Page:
At its height Renaissance Florence was a center of enormous wealth, power and influence. A republican city-state funded by trade and banking, its often-bloody political scene was dominated by rich mercantile families, the most famous of which was that of the Medici. From relatively modest beginnings, the Medici became bankers to rich and powerful families in Europe and bankers to the Pope. But perhaps their most enduring legacy and for which the world owes the Medici a debt of gratitude is their patronage of the arts. Artists such as Brunelleschi, Donatello, Fra Angelico, Botticelli, and Michelangelo all thrived under Medici patronage. Join Renaissance art historian, Elaine Ruffolo as she charts this family’s influence on the political, economic, and cultural history of Florence. Beginning in the early 1430s with the rise of the dynasty under the near-legendary Cosimo de Medici, to the golden era under Lorenzo il Magnifico, to the family’s ultimate goal: a papal tiara.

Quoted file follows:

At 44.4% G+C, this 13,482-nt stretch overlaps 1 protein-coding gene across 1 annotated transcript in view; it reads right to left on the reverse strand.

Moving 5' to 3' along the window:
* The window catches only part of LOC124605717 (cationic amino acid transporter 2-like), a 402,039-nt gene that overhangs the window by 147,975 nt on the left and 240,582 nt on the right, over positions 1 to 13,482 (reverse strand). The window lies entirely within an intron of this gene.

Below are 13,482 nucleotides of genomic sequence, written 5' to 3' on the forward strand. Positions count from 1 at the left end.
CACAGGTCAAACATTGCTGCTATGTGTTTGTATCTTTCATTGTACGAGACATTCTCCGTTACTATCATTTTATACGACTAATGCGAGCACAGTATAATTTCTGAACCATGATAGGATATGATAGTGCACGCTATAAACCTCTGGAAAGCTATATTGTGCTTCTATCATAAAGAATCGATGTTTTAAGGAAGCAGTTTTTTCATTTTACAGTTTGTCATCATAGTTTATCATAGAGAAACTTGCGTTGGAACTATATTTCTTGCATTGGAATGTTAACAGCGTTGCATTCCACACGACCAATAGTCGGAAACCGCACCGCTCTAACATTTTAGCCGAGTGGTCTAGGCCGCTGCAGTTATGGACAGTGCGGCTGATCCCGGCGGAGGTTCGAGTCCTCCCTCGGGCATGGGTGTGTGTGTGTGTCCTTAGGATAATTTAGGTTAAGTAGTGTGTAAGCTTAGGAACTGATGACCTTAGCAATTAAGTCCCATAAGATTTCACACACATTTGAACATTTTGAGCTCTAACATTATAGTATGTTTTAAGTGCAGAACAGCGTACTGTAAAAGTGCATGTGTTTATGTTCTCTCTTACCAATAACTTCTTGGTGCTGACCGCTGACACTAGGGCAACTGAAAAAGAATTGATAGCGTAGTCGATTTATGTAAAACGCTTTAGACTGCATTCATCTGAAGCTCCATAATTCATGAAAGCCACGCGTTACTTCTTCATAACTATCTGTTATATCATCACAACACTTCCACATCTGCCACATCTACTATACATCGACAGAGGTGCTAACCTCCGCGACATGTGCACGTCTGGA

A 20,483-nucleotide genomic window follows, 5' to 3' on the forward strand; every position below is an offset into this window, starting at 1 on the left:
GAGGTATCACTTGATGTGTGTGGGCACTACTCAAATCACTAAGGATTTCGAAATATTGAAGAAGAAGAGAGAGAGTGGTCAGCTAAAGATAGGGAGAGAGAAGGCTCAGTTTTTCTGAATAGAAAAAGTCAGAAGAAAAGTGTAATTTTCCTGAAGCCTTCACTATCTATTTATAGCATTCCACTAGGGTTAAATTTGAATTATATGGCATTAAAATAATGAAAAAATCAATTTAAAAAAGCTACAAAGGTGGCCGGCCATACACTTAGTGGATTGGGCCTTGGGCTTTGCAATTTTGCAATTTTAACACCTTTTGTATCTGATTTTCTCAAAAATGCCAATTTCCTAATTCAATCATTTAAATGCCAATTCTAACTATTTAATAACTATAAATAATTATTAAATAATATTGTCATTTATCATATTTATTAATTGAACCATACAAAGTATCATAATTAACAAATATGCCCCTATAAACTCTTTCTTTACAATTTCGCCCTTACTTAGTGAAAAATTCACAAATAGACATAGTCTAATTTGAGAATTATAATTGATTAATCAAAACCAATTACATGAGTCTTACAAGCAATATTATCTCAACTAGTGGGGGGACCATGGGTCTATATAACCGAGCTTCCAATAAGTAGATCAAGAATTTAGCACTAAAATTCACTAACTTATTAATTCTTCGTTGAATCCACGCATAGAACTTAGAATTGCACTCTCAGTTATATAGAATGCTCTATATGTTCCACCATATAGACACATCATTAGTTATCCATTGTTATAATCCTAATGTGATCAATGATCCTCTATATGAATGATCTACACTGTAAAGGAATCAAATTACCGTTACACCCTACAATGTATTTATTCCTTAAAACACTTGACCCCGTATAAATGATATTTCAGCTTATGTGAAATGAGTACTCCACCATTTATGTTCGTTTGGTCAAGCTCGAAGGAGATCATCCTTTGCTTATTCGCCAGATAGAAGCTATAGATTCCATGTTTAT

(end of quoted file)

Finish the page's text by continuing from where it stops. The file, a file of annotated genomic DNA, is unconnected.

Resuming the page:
Speaker Elaine Ruffolo has been teaching Renaissance art history in Florence for over 30 years and is a popular instructor for students and adults. Elaine holds degrees from the University of Wisconsin and Syracuse University, and first came to Italy as a Florence Fellow in 1989. Ruffolo has lectured to many American programs in Italy including those sponsored by Syracuse, Stanford, and Vanderbilt Universities, and currently develops academic travel programs for small groups such as the Smithsonian Associates, Yale Alumni, College of William and Mary, the Clark Institute at Williams College, and the Minneapolis Institute of Art. She is on the advisory board of the Friends of Florence, and consults for CEO and YPO programs in Europe including Rome, Florence, Sicily, Naples and Greece. Ruffolo recently began online art history presentations (entitled “Art History Encounters”) as a way to bring the art and culture of Italy directly to people’s homes.